25 November 2007...7:34 pm

Lipstick On My Belly Button And Music In The Air

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A nice friend gave me a copy of of Julia Child’s My Life In France a few weeks back, because I asked for it.

Paul Cushing Child, 1948

And now it’s mine! I read it hard, in a matter of days, in subways and at kitchen tables and in other shockingly alternative venues like class. I tend to slow down right before I reach the ends of books I love, so the other weekend I brought My Life In France over to Fred & Thessaly’s with the expectation that we’d drink wine and cook dinner while Julia sat idly in my bag.

Mama, I say, Julia is always writing things like “we began with a half-carafe of Médoc 1929 and then finished a lovely bottle of Pouilly Fumé 1942 with dinner” and I want to know how does she even remember that dinner? My mother laughs not entirely approvingly. She would pour several glasses of wine during the course of one PBS episode, my mother tells me, and I regard her with the awe of one bearing witness to history.

The book did not sit idly in my bag. Thessaly had invited us over because she had a domestic potato surplus; to cope with them, she thought we should make Alice Waters’s garlic mayonnaise.

Alice was going to demand that we emulsify two different kinds of oil and act out other obscure verbs too. I wasn’t sure if that was necessary. I had just read about Julia’s manic efforts to keep her first real culinary victories from prying eyes while still getting them tested by her little sister, Dorothy, back in the U.S.

With the letter I included a number of ‘regular’ recipes, but also a special batch of three recipes that were hidden between pink cover sheets and labeled ‘DOROTHY COUSINS– EYES ALONE– CONFIDENTIAL– to be kept under lock and key and never mentioned.’

These were the Top Secret Confidential Censored pages; our revolutionary recipes for hollandaise, mayonnaise, and buerre blanc. We’d never seen those recipes in print before, and the methods for making the first two were revolutionary.

typed on a Royal Portable, 1952

It was the age of Hoover and McCarthy, and a 6′2″ graduate of Smith College could perhaps not be too careful, nor use the word “revolutionary” too many times.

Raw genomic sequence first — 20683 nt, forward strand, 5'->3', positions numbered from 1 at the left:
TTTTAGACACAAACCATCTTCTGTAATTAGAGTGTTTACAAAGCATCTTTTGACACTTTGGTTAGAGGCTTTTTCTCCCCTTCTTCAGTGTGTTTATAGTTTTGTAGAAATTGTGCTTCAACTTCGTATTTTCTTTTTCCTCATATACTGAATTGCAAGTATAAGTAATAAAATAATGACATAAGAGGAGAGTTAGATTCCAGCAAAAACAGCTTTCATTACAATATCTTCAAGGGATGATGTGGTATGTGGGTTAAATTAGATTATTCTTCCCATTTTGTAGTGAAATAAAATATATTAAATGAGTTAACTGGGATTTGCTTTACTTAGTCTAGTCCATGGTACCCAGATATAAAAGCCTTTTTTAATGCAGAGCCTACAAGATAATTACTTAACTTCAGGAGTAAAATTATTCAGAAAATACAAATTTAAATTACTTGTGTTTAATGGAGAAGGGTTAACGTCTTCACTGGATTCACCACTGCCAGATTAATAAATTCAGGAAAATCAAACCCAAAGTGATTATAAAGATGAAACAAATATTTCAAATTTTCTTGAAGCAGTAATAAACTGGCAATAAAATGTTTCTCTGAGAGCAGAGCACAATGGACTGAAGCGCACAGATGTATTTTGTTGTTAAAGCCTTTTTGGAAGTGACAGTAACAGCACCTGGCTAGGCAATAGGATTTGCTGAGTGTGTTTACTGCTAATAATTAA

Thessaly! I said. We can make Julia Child’s mayonnaise legere!

Lily looked skeptical.

What does ‘legere’ mean?

I said I was sure it didn’t mean anything. As it happened, “legere” meant “exceptionally drippy” but we didn’t very much care because it tasted like olive oil and garlic and we’d beat it with the hand mixer ourselves.

L’École des Gourmettes, 1951

My Life In France inspired only a middling amount of cooking in my life–there was the mayonnaise, and a quiche that tasted just like any other quiches I’ve made–but it did reinvigorate a desire to expatriate myself in dapper company.

Julia and her husband, Paul, arrived in France on Wednesday, November 3rd, 1948, after Paul had been posted there as a cultural liaison for the U.S. Information Agency, the USIA.

The Scheelds–as they were called by Francophones and as I have come to call them in my head–were essentially propagandists, but bohemian ones. Paul was a painter and photographer, and the couple entertained figures like Sylvia Beach, Lawrence Ferlinghetti and Alice B. Toklas. Gertrude must have been caught up in an unending sentence that rendered her unable to join her wife at the dinner table.

Alice was a cookbook author, and Julia doesn’t seem to have taken her very much. She describes the mustachioed bottom as an odd little bird in a muslin dress and a big floppy hat.

Toklas (or Stein?) once wrote:

In the menu, there should be a climax and a culmination. Come to it gently. One will suffice.

Young Julia, however, doesn’t seem to have been much interested in climaxing at all. She and Paul never had children, and they slept in separate beds. I am willing to bet that our girl Julie was the one who snored.

Maine, 1955